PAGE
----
7. Hi we purchased the 507 system in the spring and so far we are very happy with it. I like the user replaceable batteries more than having flow thru sensors. Rather have both if possible... The 507 sensor is simple to remove if you have to add pressure, but if your tires are in good shape the need to add pressure should only be seasonal anyway. Whatever your choice I agree with having a system, it's great to see your coach and toad's pressure on the monitor in the morning before you hit the road and it's a comfort to see it while driving down the road. One thing I did for the first month was to do a comparison check each week to see if the monitor/sensor at each tire was remaining consistent with a tire gauge.
  8. Good Morning, for the last few years I have been storing my coach in an old hanger. Fortunately it has a cement floor and I have been using my hydraulic levelling jacks to level and hoist my mh up slightly. I position the coach with plywood sheets under the tires, release all the air from my suspension, top up the tires to their max stated pressure plus 5 psi, in my case 120 + 5 =125 psi- the extra 5 is for the temperature drop we will get. From what I've read this will help to keep the tires from developing flat spots. Then I put spacers (in my case I bought the Camco levelling blocks) under the jacks so they would not be extended too much. Next I lower the jacks just enough to extend the air bags slightly so the weight of the coach is off the axles. This way with very little extension the only weight on the wheels is the axles and the wheels themselves. I also use a touch of the hydraulic fluid to wipe the extended portion of the jack pistons to reduce corrosion. I then measure the distance from the ground to a common point on the coach next to each wheel and record this, then check it periodically over the winter. It will tell me if the jacks are holding. If you are working over gravel this will be important too as the gravel may compress on you. Before doing this I read that many others were jacking their rig up for storage and had been successful. To me this exercise is more important for my tires than anything else, don't forget to cover the tires if there is any possibility of sunlight getting at them. Hope this helps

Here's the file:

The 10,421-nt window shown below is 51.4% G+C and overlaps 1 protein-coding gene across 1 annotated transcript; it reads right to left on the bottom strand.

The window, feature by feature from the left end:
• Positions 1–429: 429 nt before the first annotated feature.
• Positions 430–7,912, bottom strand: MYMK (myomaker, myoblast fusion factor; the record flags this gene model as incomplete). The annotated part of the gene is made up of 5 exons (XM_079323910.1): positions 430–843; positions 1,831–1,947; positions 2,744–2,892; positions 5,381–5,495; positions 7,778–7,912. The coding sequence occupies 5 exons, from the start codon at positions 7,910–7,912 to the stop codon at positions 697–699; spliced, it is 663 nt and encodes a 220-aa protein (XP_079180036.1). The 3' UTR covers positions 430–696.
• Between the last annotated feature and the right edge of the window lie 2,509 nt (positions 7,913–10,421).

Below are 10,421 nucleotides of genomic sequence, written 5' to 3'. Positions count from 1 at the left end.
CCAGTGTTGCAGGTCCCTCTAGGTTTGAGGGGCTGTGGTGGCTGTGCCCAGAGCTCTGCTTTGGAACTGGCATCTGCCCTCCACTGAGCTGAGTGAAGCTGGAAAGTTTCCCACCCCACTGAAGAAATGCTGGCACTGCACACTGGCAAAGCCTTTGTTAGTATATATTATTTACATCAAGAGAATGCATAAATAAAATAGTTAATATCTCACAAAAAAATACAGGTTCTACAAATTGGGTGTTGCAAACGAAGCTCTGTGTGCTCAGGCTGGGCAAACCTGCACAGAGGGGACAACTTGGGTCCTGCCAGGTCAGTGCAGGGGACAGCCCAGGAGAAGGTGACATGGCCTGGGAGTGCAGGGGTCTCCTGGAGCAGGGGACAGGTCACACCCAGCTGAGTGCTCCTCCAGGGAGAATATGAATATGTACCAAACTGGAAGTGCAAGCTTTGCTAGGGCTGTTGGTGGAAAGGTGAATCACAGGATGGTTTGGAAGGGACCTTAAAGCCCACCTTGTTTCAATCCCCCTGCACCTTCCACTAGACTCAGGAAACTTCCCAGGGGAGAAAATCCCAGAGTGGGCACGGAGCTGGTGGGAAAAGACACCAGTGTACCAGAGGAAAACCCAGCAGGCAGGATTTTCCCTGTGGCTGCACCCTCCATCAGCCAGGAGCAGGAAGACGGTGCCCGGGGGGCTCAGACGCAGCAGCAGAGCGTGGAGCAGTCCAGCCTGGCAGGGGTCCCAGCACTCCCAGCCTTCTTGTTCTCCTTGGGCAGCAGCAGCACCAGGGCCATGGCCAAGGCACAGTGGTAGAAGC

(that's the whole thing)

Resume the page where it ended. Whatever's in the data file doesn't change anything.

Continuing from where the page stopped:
9. We purchased the TST 407 system back in June, the 10 sensor system for $499.00. I'm very happy with it, turn it on in the morning and check the coach and toad tires, monitor them for pressure and temperature as we roll along. I have done a manual comparison of the sensors a few times and am quite happy with the accuracy. As far as I'm concerned this is money well spent. If we start to lose tire pressure we will get an alarm. Getting off the road before the tire destroys itself or damages our coach or toad will pay for the TPMS. Besides the potential catastophic issues, I don't have to get down there and do a pressure check on 10 tires-easier on my back. If you don't have a system, ask for one for Christmas.
  10. Some time back I called the Monaco service department and was able to get a chassis wiring diagram for my coach via email /.pdf. I tried to get a coach wiring diagram as well but they did not have it readily available. The technician I was talking to said to check back in a few months as they were in the process of scanning -collating and posting manuals and wiring diagrams to their web site for owners to access. Well yesterday I went there and found the wiring diagrams for my 2003 Ambassador were indeed available. This is an excellent service they are providing, the diagrams are very detailed and easy to follow. For those of us who can do our own repairs these diagrams are pure gold. For those of you who will take your coach to a shop these diagrams will probably save you money and time. Just download your copy and have it available for the shop to use. I printed mine as well as keeping a copy on my computer. They are also putting owners manuals on line. The models and years of the manuals and wiring diagrams are limited at the moment, but they said it was an ongoing process. Hopefully they will be able to get all of them online. Although I have had limited issues as far as my coach's electrical systems is concerned, I try to be as informed about all my equipment as possible. Another of my projects is taking digital pictures of every nook and cranny of my coach so I know where everything is. Between this and these diagrams I should be able to find most problems. Here is the url of the HR site, http://www.holidayra...iringdiagramshr Hope this helps a few of you out there.... ON EDIT: It appears the above link no longer works. Might try this one: http://www.monacocoach.com/rv-owners-manuals MODERATOR